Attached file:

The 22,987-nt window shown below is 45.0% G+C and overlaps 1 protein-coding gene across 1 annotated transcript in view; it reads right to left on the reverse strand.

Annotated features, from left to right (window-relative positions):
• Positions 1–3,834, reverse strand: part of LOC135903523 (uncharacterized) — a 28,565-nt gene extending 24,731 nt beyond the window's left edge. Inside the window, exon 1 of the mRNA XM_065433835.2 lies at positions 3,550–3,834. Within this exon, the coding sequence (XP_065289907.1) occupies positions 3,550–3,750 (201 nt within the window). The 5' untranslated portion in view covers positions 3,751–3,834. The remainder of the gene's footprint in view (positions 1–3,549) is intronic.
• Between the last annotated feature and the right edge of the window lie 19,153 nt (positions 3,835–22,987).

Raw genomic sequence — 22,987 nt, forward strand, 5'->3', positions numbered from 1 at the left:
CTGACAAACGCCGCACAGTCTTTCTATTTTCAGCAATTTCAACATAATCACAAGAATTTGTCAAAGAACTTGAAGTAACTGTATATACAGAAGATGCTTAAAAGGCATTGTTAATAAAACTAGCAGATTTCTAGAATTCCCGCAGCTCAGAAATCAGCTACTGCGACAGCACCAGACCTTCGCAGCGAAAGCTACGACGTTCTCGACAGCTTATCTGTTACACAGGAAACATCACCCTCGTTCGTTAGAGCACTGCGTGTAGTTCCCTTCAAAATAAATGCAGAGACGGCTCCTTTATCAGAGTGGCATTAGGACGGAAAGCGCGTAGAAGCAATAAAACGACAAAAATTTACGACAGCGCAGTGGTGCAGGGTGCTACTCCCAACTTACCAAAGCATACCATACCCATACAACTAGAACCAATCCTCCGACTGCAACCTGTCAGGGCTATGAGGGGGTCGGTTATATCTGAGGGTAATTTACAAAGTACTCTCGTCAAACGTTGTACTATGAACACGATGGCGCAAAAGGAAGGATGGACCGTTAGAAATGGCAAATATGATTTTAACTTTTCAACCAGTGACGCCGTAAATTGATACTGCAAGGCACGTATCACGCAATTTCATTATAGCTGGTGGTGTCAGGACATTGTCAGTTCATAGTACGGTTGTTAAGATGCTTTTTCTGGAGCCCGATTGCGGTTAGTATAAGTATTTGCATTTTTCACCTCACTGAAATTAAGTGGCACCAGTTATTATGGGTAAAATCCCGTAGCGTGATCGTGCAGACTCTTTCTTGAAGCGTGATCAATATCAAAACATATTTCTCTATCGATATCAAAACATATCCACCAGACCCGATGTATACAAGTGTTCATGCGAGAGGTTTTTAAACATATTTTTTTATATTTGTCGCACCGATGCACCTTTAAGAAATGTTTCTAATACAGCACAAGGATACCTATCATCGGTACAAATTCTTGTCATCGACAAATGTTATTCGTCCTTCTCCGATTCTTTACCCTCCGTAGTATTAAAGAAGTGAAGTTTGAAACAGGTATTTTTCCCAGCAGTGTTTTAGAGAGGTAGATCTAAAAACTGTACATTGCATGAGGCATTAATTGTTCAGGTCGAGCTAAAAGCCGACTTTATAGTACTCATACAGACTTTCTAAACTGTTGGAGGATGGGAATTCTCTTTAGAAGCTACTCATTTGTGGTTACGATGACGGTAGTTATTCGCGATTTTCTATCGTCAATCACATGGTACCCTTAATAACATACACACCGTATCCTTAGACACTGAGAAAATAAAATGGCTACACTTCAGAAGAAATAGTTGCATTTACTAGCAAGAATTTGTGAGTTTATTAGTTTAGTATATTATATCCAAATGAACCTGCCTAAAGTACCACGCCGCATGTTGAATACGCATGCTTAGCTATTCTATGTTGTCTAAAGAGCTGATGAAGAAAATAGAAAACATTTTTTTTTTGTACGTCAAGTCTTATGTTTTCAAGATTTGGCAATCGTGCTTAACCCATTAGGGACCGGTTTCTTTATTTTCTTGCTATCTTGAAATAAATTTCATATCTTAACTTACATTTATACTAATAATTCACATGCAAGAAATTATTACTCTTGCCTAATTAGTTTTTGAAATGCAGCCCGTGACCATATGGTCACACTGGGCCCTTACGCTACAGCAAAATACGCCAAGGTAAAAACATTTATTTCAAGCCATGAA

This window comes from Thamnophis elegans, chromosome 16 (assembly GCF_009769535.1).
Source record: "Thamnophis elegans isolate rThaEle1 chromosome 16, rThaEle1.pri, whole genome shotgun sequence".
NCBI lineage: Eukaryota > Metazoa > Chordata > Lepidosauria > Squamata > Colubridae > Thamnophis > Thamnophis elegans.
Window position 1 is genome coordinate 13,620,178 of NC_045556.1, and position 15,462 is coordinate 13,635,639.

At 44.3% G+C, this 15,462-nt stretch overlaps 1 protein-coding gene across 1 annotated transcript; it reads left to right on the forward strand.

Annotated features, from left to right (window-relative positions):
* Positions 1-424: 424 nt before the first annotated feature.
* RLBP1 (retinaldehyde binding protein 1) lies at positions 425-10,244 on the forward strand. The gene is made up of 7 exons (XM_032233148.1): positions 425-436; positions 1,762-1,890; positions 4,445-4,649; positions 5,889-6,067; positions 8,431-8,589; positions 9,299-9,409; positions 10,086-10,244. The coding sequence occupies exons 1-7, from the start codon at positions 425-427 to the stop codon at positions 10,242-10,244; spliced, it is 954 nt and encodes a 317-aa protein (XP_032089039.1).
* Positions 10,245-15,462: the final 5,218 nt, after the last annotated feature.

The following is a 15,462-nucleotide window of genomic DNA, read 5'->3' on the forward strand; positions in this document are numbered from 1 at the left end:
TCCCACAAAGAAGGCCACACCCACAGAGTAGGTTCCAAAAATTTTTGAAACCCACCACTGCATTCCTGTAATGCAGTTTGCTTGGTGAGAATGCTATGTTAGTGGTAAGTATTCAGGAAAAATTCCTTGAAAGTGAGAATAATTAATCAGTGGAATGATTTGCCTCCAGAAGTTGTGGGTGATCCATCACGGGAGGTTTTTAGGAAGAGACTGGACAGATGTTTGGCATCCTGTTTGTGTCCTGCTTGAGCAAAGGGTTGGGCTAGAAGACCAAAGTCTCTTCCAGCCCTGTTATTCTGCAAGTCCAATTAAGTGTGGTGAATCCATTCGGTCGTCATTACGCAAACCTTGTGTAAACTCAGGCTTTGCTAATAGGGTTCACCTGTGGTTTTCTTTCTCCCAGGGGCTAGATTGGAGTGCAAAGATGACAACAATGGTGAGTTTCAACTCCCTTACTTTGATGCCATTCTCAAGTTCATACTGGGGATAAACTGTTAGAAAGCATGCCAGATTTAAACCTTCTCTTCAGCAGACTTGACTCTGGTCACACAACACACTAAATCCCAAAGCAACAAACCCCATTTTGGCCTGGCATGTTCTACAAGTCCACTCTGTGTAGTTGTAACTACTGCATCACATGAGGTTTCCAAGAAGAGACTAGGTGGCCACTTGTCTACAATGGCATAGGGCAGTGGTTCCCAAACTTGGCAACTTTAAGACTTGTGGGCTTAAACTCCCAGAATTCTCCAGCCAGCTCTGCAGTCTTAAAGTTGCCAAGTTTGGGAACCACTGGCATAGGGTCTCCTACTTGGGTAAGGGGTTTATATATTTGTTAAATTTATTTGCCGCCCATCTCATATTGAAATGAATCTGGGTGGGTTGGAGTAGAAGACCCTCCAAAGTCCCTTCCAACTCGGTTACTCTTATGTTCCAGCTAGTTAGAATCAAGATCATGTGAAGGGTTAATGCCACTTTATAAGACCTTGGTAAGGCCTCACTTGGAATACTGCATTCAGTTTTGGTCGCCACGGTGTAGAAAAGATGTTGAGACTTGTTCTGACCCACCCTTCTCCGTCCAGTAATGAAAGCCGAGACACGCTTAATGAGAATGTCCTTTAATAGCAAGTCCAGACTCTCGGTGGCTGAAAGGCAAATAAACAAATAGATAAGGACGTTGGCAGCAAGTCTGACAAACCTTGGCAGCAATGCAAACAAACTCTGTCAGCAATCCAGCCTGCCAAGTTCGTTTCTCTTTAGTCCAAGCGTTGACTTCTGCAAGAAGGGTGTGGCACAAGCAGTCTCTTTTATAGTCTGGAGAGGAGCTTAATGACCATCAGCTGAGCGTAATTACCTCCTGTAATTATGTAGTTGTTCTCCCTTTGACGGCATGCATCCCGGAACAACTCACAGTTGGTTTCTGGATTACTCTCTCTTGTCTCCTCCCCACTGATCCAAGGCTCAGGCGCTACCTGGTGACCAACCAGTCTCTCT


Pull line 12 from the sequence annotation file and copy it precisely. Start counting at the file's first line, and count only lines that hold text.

Annotated features, from left to right (window-relative positions):